Tina Lake
Book of Secrets
acrylic on canvas
$495.00



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For more about Tina:

Waterworks 2017 Aqueous International:

Women in Art exhibition at Seton Hill University:
“I love all beginnings, despite their anxiousness and their uncertainty, which belongs to every commencement. If I have earned a pleasure or a reward, or if I wish that something had not happened; if I doubt the worth of an experience and remain in my past—then I choose to begin at this very second…..” German poet Rainer Maria Rilke wrote those words in his Early Journals and, like many of his writings, they seem to resonate with a deep truth about the creative process. Every new work of art is like a new beginning: a chance to get it right; to explore experiences, visions, and personal faith and ideas through image. In the cycle of paintings I am currently developing, they began with the move into a new studio space. It seemed like a good time to break with the rather photo-realist style of painting I had been working in for some time. These works are different in both subject matter and technique. Teaching art history courses has brought me close to the many images created of Mary Magdalene over the centuries, and while she was the initial catalyst for my beginning this cycle of paintings, broader iconic ideas have emerged about women. Like Mary Magdalene, women as a gender, have suffered and still suffer from the age-old practices of patriarchal societies.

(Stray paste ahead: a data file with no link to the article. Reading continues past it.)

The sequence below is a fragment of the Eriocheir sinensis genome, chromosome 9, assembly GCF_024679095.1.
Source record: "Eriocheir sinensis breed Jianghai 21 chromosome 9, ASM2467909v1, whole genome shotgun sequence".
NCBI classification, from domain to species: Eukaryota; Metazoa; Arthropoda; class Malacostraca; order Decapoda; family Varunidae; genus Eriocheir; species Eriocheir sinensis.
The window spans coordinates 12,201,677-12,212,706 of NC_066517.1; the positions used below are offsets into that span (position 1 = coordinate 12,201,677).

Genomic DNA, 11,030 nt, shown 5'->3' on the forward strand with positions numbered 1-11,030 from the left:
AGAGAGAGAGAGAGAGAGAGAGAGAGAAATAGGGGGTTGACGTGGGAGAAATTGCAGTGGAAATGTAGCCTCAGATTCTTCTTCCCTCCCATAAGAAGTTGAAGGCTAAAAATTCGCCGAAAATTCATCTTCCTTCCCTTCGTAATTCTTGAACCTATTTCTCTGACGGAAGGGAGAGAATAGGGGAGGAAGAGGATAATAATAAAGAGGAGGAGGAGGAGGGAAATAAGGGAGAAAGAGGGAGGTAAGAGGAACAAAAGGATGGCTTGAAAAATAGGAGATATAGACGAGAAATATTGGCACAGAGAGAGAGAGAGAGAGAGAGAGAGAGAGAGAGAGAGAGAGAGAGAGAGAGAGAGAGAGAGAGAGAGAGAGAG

The imagery being explored in these works replaces then the Greek Pantokrator concept for the power of the feminine. The bold use of color was a conscious choice, used in the same vein as the Post-Impressionist artist Paul Gauguin; my new studio was my Tahiti. The eyes are of particular importance to me as a primary vehicle to connect one individual with another. They “cut” through the two-dimensional plane as though they are trapped behind or in the work itself: a tension I find compelling. In terms of technique, I am exploring a method of paint application similar to the German artist Max Ernst called decalcomania, dripping techniques Pollock learned from Ernst, and controlled pouring techniques to achieve a fluid play of colors on the surface of the canvas, in keeping with the concept of the feminine principle of water. These works are vastly different from past works also in that the need to be in control, a requirement in the photo-realistic style, becomes less necessary and would be counter-productive to the organic approach I’m am hoping to develop currently.

Tina Selanders Lake